Travis asked me if I was referring to Rose. "Yes," I declared, wondering how he knew that! Travis explained that they have much ammunition (and they did. My son was amazed at how much gunpowder was left after the seige.) Also Travis said they had excellent sharp shooters, like Davy Crockett, picking off the Mexican army one by one. (This was indeed a huge asset. After the seige, Santa Anna gloated over the victory to which his generals pretty much muttered, "Another victory like that and we'll all be dead."

Then I had all join me in a toast to Texas Independence, on this second day of March, 1836.

As we left the dinner table and mingled a bit, Travis whispered some quick stage directions in my ear. "Hurry!" I told everyone. "Meet with Travis quickly!" We all came running to hear his story and to be given a challenge.

The day was now March 5, 1836.

Photobucket

Travis arrived in Texas like the other pioneers, who were willing to abide by the terms of their contract with Mexico. The only residents of Texas were Indians ravaging the land. French tried a few times to sneak in through Louisiana. The Spanish only managed to bring in one group of colonists, the Canary Islanders to settle in San Antonio de Bexar.

Photobucket

Then Moses Austin contracted with the Spanish government for him to become an empresario, or land agent where he would bring in families to settle and work the land in East Texas. Shortly thereafter he died and his son, Stephen Austin, took over. By that time Mexico was in charge and a new contract was negotiated. The settlers would be given so much land per person in each family, counting slaves. They would be tax exempt for several years (as I recall but can't find), but they must take on the Catholic faith.

Photobucket

Three hundred families agreed to these terms and they were the first American settlers in Texas. Others, like Travis, later followed. At this time Texas had some independence. Through the 1820's, the Texians were content with the Mexican laws and with their Texas opportunity.

Photobucket

Then Santa Anna took over power in Mexico and took away the rights of the Texian settlers (American settlers were called Texians, the Hispanic settlers from Mexico where called Tejanos. There were many great Tejanos.) Of all the rights that were taken away, the one thing that angered the pioneers the most was that more Americans were not allowed to enter Texas. Austin traveled to Mexico City to negotiate, which was fruitless after many months. When he left for Texas, he was captured on the road and returned to Mexico City, where he was thrown into prison for many months. The Texians and Tejanos joined forces and formed conventions to settle the matter. Santa Anna was angered. War began.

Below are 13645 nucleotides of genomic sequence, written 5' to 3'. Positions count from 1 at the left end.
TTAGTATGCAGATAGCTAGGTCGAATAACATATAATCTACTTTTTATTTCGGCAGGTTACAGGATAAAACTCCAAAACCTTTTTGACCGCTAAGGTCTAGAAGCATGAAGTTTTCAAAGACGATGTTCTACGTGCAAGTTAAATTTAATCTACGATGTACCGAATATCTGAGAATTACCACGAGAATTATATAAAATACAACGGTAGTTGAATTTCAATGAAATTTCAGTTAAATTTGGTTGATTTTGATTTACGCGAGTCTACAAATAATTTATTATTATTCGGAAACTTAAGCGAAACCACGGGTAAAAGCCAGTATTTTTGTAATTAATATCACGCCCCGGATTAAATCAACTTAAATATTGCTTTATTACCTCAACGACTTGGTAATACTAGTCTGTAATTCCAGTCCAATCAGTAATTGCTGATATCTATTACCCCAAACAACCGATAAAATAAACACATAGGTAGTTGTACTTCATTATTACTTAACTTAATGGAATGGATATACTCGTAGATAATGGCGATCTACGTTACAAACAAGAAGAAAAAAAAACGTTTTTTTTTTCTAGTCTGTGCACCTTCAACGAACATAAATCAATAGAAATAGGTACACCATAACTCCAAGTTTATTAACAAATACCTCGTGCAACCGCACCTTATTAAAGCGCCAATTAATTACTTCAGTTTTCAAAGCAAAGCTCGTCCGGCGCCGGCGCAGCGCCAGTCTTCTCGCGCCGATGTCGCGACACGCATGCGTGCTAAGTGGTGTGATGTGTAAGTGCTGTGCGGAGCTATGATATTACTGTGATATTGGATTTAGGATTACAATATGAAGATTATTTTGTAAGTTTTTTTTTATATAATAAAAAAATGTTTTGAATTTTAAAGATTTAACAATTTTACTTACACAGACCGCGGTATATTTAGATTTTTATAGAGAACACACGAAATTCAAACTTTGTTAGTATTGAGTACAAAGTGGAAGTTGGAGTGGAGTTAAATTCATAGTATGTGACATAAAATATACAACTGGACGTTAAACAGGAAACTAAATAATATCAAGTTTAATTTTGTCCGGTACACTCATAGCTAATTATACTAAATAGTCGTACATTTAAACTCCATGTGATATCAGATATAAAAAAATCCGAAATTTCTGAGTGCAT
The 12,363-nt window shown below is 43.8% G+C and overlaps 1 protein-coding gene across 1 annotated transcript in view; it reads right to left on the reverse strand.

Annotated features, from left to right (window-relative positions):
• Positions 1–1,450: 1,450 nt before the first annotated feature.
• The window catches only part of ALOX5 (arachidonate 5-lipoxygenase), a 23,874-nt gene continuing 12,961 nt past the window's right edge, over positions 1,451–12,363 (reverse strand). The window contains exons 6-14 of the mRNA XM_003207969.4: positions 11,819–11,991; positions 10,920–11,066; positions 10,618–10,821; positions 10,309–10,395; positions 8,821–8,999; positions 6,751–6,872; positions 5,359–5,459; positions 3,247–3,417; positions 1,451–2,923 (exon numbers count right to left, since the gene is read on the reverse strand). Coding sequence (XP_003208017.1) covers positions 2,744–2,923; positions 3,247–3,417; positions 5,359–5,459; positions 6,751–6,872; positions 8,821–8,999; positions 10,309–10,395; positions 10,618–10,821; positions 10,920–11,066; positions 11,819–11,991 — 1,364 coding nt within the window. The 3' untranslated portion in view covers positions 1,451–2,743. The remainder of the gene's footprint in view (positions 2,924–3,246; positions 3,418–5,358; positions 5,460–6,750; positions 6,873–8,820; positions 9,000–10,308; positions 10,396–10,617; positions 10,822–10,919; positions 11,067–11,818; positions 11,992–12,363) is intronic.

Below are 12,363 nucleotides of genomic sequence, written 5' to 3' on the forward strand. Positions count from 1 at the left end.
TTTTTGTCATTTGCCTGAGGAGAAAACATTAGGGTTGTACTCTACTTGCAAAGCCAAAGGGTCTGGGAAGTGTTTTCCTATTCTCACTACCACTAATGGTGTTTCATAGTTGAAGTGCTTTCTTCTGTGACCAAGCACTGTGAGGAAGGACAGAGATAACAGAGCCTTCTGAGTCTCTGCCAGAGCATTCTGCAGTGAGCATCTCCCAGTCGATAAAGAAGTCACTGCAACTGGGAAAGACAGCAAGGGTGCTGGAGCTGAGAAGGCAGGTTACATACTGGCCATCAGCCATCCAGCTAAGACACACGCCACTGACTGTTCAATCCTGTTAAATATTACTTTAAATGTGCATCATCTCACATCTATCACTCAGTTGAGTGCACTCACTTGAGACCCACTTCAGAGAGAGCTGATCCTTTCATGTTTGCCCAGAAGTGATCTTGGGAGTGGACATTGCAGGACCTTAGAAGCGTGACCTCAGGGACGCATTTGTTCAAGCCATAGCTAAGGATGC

While Travis reviewed a bit of his story of being given leadership at the Alamo and of Santa Anna's arrival, 32 men from Gonzales arrived to help defend the Alamo. That was not enough. Nearly 200 defenders of the Alamo against nearly 5000 of Santa Anna's army? The fate of the Alamo was obvious.

Photobucket

Travis took his sword and drew a line in the sand (yes this is legend....but is is a good legend) and declared that despite the obvious fate of all who remain, he was determined to fight to the end. Who else would join him? We all joined him...everyone that is, but that Frenchman, Rose. He left. He died a couple of years later.
Photobucket

Peggy Rabb was, along with her husband Andrew, one of the original Three Hundred families to settle in East Texas on the Colorado River. They had endured much hardship, basically seeking survival fromt he maurading Indians. During the Revolution, her husband was delegate to the Convention of 1833 for Fayette County (more on that below). Her sister-in-law, married to one of the other Rabb brothers, wrote a journal of their experiences of hardship and running away from Santa Anna.
Photobucket

A year later in 1837 Peggy and her husband's beloved plot of land, midway between the cities of Austin and Houston, officially became part of the town of La Grange in the county of Fayette. Not only this, but Andrew helped to make this happen. Peggy's husband's family had come from Pennsylvania. During the Amerian Revolution, her husband's grandfather had served under Mad Anthony Wayne, and thereby under the Marquis de Lafayette, of whom the family was quite fond. When Lafayette arrived in America in 1825 for his grand tour of each of the states, the Rabb family was beginning to settle in Texas.
Photobucket
Since Texas was not part of America, Lafayette did not visit. Yet the Rabb family knew of Lafayette's journeys through America and were thrilled. Truely "Lafayette Fever" spread through each state he visited...and then some. Lafayette died in 1834. Emotions ran high in America...and in Texas. To honor this great man of whom the Rabb family had great memories, they named their county after Lafaeytte, and they named their town, La Grange, after Lafayette's home. The streets of the town were named after the American heroes: Washington, Jefferson, Lafayette, and Madison, and after the Texan heroes: Crockett, Milam and Fannin. Later Andrew served two different terms in the Republic of Texas Congress.
Photobucket

The state flag of Texas which we all know today, was the flag of the Republic of Texas. We were once our own sovereign nation, then in 1846 when we became part of America, we became the Lone Star State.

No comments:

Post a Comment